I was a bit surprised to note that, going backwards by 2010 win total, the White Sox (at 88) are the next team on the list. They just didn’t seem nearly that good. And in fact, part of that is because, after losing eight in a row and ten out of twelve at the end of September and ending their season, they won nine of their last eleven, meaningless games. Still, they were a good team, and have gotten even better in the last couple weeks. Here are your questions:
1. Will Jake Peavy…anything?
The former Cy Young winner was already injured when the Sox acquired him in 2009, and had been relatively ineffective with the Padres when he was healthy enough to pitch, so the team had to know that they didn’t really know what they were getting. And he finally did put together three very effective starts to end 2009, then started out just OK in 2010 (though he was better than he looked, with a 4.01 FIP compared to his 4.63 ERA) before shutting down with another injury. In a year and a couple months, Peavy’s logged 127 innings with a 4.11 ERA, though he’s continued striking out around eight batters per nine innings and keeping his walks down, essentially maintaining the same fastball velocity he had in his peak years.
At this writing, Peavy’s status for the start of 2011 is very much up in the air. The shoulder injury Peavy suffered is quite serious and quite rare, and there aren’t a lot of pitchers (if any) who have ever had to try to come back from it. Peavy has been told that he should be able to “go full-bore” in February, but the team won’t really know what (if anything) they can expect from him until then, and even if he’s completely healthy then, you have to figure they’ll be holding their breath every time he takes the mound.
A rotation of Mark Buehrle, John Danks, Gavin Floyd and Edwin Jackson is really good. That same rotation with vintage Peavy at the top might rival the Red Sox’ for the best in the AL.
2. The offense is better. Is it better enough?
I feel as though, after the acquisition of Adam Dunn, people started looking at this offense as a real strength, when I think most of that is based on name recognition, not (recent) performance. Dunn addressed the team’s biggest weakness — the inexplicably Mark Kotsay-led designated hitter committee was truly horrid in 2010 — but still gives the projected starting lineup only its third player, by OPS, who was meaningfully above average for his position in 2010:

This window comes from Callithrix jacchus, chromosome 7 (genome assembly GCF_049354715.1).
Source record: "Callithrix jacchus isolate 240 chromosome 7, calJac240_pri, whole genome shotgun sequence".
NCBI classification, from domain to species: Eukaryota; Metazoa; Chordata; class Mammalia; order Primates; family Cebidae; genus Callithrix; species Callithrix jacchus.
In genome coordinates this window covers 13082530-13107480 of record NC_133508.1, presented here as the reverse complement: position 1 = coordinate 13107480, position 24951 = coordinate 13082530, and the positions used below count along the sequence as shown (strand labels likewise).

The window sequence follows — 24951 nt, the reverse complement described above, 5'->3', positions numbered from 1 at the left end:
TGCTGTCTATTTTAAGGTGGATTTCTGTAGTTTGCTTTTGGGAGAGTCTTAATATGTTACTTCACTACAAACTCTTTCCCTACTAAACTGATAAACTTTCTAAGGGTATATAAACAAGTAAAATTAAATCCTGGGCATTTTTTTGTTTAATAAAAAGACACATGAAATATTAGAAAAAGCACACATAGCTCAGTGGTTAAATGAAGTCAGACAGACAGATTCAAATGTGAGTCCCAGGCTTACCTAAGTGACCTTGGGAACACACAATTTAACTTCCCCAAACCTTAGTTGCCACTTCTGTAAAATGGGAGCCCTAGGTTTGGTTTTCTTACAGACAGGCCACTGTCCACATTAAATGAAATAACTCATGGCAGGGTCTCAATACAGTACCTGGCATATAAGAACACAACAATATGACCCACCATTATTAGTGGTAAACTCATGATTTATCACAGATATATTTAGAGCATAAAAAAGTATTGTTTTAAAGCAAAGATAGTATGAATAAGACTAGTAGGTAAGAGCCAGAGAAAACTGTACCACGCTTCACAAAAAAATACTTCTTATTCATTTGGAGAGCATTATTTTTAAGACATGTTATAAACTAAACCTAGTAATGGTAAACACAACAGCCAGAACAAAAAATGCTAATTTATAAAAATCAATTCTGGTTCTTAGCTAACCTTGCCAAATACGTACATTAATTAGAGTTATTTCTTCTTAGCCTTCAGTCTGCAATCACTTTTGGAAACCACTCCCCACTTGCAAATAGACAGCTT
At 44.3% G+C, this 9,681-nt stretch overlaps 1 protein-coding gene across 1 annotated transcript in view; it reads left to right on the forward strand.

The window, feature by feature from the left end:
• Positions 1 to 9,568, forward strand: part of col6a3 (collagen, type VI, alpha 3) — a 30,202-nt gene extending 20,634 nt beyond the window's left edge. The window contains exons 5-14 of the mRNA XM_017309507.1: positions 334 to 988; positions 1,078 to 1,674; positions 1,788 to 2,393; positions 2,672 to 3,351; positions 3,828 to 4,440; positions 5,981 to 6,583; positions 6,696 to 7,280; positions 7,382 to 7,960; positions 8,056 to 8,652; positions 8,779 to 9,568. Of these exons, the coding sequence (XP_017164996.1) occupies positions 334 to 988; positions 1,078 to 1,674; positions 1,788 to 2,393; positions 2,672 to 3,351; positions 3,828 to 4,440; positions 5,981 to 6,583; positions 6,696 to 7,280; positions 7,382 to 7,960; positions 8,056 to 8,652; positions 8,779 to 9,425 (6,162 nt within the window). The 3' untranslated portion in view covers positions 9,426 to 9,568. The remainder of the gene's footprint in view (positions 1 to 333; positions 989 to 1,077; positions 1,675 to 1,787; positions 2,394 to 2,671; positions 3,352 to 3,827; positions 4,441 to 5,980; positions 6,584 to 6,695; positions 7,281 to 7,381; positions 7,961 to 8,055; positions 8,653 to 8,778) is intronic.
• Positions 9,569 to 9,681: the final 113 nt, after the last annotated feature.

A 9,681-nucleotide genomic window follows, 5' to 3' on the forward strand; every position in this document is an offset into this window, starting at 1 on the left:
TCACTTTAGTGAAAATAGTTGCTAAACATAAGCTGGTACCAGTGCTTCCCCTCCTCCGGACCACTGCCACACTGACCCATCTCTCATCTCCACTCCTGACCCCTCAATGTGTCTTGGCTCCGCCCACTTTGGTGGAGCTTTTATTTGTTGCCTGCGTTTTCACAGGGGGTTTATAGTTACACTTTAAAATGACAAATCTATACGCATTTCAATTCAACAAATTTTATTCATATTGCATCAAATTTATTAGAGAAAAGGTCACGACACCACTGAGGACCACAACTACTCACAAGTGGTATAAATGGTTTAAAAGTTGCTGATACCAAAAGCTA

– Paul Konerko hat one of the best offensive years in the AL, going ..312/.393/.584 (158 OPS+/160 wRC+);
– Alexei Ramirez hit .282/.313/.431 in a really down year for shortstops (97 OPS+ against an average of 83/97 wRC+); and
– Dunn put up a 138 OPS+/137 wRC+ in the weaker league.
That’s really it — three above-average hitters for their positions, and two real “impact” hitters. Carlos Quentin was right around average, and has the potential for more, and of course Gordon Beckham is all potential (and hit .291/.345/.481 in 288 PA from June 9 onward). Alexis Rios went in the opposite direction, starting off like an All-Star (I thought he was the biggest snub, actually) and fading away until he wound up with about an average center fielder’s batting line.
And that’s it for upside. A.J. Pierzynski depends entirely on a high batting average to be a remotely effective hitter, and that’s getting less and less likely as he’s getting slower and slower. Whoever they put at third base (provided they don’t do something crazy like land Adrian Beltre) is a non-factor. And Juan Pierre is, well, himself.
It’s just not a great lineup. And they won’t need a great lineup in the AL Central and with the pitching they’ll have (especially with Peavy healthy)…but the question here is whether this will be even a good lineup. The numbers might look pretty, thanks to the park they play in, but it might not actually be pretty. It’ll depend heavily on further development from Beckham, on a resurgence from Quentin and Rios, and on Konerko avoiding falling too far off his unrepeatable 2010.
3. What Do They Have in Chris Sale?
Sale was one of the more interesting things from the 2010 Sox; drafted thirteenth overall in June, the comically skinny, pale, baby-faced, sidearming lefty was in Chicago by early August, and was absolutely mowing hitters down. He struck out an impressive 32 in less than 22 innings and put up a 1.92 ERA (2.74 FIP).
This is a pretty tired old story by now: prospect comes up and blows guys away in the bullpen, manager becomes determined to waste keep him there. There were, at first, pretty good reasons to be concerned about Sale’s ability to get it done in the roatation, namely that he’s a side-arming lefty who would normally be expected to struggle with righty batters; but in the big leagues, he permitted just twelve of fifty-six righties to reach base, and struck out twenty-three of them. That’s a tiny sample, of course, but the strikeout rate has to be encouraging.
He’ll turn twenty-two right before the season starts, and he’s incredibly talented; it’s way too early to consign him to the bullpen for life, thus much more than halving his potential future value. He just has to start, and probably should be starting this season, especially if Peavy or one of the other regulars is hurt. Unfortunately, Ozzie doesn’t see it that way, even suggesting that Sale could take over as the team’s closer, which would basically doom his career to mediocrity forever.
No matter what his role in 2011, though, he’ll be fascinating to follow. Be sure to catch him pitching sometime, if you can. It’s pretty fun to watch.